Commercial-off-the-shelf (COTS) wrapping techniques are developed to integrate commercial software tools, or legacy codes. One of the major COTS wrapping approaches to discipline integration is the In-Process-Out (IPO) method, in which input files (I), process program (P), and output files (O) are used to integrate discipline tools. Input variables and output variables are stored in the input files and the output files, respectively. Process program is typically a discipline analysis tool, or a BAT file including a serial of discipline tool command lines, which reads values of input variables from input files, executes the corresponding analysis, and writes values of outputs into output files. Then, FlowComputer is able to integrate discipline simulation codes by wrapping input variables and output variables from input files and output files and specifying process programs and other supporting files. Currently, most discipline analysis tools, like* Ansys*,* Nastran*,* Adams*,* Abqus*,* Fluent*,* Ansoft*, and so on, can be integrated by this approach. And a* Generic Wrapper* component is provided to integrate various discipline analysis tools, especially the legacy simulation codes.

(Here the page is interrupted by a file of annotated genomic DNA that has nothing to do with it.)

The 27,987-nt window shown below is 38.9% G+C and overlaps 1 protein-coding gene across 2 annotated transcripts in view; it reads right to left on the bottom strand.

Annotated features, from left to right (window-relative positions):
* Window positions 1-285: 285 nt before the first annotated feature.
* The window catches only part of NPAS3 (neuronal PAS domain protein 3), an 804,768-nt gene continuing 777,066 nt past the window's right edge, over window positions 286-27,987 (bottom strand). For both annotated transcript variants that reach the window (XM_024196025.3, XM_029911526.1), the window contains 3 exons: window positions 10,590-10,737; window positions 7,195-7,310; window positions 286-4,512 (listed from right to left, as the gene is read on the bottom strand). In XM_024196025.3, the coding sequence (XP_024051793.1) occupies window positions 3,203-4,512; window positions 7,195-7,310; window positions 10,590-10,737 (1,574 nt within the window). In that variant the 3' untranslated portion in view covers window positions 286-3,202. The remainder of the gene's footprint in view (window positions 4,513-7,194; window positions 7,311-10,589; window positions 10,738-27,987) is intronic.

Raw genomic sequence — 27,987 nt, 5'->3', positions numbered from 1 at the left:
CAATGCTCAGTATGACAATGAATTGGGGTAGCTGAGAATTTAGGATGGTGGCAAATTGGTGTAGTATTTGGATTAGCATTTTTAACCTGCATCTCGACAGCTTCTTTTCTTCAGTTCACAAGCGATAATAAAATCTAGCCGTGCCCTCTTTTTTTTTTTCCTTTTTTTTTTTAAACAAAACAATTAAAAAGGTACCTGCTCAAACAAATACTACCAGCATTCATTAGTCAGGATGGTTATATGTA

For some cases that input and output variables are embedded in discipline models; another approach, plug-in method, is used to extract input and output variables from the model file of a third-party software tool by its API interface. Similarly, FlowComputer sets inputs to the model file, updates the model, and extracts outputs by the API interface. Now, discipline tools, including* MATLAB*,* Pro/E*,* CATIA*, and* Excel*, are integrated using this approach.

In addition,* Expression* component is also provided to compute a set of explicit expressions from given inputs.

##### 4.2. Feedback Based Representation of Couplings